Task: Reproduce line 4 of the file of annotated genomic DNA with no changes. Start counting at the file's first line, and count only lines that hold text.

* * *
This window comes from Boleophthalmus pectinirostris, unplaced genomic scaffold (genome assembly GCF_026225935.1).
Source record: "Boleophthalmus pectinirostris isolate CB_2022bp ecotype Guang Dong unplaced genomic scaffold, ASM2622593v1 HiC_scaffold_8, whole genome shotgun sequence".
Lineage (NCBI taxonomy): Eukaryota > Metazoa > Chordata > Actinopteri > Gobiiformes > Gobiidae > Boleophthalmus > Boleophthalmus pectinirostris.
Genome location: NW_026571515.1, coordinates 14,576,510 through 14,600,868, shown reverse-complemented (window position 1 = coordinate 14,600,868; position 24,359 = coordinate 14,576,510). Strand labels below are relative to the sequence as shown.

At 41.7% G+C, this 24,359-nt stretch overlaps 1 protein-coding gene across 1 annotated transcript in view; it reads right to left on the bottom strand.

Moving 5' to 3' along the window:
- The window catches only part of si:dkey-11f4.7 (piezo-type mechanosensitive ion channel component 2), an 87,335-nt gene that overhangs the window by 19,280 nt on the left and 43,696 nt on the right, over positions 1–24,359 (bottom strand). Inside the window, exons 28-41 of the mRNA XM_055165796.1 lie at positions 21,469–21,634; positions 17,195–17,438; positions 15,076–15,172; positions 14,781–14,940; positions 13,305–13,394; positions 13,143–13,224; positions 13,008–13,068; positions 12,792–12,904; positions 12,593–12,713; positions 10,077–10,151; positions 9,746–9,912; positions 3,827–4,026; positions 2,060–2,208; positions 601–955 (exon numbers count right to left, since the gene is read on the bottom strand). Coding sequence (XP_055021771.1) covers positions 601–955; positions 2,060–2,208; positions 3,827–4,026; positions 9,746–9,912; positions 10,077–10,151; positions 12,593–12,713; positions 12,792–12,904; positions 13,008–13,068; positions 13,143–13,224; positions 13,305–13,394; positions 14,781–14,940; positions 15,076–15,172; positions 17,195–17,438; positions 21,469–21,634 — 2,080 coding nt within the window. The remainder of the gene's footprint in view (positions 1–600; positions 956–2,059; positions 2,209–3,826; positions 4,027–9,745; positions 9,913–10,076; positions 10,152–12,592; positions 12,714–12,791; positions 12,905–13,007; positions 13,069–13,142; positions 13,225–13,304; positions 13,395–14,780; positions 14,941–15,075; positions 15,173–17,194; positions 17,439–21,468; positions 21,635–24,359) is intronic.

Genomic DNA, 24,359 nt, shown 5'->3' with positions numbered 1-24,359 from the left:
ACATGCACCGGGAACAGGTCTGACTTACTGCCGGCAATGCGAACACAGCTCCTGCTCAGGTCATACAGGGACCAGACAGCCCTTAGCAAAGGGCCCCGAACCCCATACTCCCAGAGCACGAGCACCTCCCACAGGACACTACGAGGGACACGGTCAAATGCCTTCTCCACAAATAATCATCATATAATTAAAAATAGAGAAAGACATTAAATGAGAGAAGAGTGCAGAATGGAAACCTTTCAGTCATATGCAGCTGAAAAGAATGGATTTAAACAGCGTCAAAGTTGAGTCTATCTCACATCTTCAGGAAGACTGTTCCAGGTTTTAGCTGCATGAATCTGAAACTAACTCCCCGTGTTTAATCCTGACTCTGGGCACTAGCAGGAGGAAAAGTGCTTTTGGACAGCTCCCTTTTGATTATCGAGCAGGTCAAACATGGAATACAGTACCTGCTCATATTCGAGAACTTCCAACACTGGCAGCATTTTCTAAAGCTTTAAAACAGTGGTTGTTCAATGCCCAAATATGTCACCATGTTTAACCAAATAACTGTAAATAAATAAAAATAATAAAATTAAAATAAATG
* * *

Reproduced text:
Genome location: NW_026571515.1, coordinates 14,576,510 through 14,600,868, shown reverse-complemented (window position 1 = coordinate 14,600,868; position 24,359 = coordinate 14,576,510). Strand labels below are relative to the sequence as shown.